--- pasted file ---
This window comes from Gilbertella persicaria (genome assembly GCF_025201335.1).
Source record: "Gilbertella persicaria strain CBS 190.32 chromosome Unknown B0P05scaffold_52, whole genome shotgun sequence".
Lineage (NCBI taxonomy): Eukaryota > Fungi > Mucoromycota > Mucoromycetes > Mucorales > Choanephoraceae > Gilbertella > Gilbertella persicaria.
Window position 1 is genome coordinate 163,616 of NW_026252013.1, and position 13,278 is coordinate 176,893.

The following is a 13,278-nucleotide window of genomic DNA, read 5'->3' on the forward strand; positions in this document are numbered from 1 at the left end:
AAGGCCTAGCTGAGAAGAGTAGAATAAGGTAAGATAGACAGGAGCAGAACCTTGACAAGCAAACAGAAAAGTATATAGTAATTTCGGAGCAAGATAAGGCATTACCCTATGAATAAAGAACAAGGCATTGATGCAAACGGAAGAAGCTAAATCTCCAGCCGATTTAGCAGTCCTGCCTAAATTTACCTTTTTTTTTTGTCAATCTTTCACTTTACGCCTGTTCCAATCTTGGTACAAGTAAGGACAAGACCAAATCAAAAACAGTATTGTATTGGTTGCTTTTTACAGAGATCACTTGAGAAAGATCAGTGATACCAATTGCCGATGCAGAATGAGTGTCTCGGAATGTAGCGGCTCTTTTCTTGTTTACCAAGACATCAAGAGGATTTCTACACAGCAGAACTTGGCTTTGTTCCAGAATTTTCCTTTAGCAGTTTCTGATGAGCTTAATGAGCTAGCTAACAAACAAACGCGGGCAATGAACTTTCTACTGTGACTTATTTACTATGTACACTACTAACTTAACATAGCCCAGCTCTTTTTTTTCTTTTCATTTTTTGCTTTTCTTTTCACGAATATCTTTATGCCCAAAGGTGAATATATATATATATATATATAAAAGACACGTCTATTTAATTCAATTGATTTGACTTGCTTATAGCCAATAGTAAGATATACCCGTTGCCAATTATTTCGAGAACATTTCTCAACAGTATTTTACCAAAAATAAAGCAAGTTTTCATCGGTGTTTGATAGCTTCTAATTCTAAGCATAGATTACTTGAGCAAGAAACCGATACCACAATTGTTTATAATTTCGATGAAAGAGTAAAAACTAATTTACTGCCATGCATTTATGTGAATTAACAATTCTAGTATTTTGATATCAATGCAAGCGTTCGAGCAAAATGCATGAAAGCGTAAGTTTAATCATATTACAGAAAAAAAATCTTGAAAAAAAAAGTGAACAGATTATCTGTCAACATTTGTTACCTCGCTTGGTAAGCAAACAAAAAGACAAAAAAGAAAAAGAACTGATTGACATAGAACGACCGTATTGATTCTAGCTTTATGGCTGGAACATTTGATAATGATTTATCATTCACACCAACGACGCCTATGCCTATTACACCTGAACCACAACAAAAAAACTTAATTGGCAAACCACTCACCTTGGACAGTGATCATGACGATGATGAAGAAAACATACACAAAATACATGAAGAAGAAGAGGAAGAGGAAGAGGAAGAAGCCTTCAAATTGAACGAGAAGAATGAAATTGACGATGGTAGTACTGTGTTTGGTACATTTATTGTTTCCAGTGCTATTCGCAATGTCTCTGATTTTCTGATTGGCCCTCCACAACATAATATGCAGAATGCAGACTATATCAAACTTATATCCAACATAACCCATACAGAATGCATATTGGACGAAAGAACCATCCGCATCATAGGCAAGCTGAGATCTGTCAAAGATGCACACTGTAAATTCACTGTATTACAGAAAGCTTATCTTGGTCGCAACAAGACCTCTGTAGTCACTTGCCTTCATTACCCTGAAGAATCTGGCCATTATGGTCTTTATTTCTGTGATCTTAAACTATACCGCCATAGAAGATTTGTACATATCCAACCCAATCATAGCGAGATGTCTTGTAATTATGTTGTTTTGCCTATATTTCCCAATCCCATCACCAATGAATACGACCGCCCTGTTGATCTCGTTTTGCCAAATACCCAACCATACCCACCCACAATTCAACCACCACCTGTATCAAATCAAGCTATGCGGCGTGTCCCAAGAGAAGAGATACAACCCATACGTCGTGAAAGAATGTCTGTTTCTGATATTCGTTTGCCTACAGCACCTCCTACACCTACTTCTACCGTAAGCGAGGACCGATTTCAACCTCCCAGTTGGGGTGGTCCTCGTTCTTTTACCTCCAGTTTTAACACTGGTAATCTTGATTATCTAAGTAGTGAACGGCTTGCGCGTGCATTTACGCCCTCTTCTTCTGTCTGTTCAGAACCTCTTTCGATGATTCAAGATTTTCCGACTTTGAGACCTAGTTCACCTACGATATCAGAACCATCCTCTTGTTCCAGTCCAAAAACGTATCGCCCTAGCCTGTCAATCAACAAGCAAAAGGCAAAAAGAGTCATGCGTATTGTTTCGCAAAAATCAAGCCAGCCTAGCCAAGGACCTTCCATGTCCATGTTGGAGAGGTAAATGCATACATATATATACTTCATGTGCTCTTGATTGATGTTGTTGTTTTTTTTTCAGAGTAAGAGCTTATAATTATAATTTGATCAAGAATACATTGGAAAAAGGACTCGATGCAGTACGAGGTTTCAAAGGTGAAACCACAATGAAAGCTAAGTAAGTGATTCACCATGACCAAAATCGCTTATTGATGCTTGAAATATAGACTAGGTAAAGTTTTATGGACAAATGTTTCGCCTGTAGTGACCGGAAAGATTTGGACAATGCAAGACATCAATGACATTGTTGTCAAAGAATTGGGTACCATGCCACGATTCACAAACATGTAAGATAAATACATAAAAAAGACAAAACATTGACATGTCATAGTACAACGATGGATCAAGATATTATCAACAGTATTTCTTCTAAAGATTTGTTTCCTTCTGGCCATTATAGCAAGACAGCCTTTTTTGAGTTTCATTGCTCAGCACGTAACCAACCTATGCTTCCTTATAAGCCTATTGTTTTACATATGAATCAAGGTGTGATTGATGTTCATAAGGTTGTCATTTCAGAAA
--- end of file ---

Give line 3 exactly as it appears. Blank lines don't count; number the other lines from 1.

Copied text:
Lineage (NCBI taxonomy): Eukaryota > Fungi > Mucoromycota > Mucoromycetes > Mucorales > Choanephoraceae > Gilbertella > Gilbertella persicaria.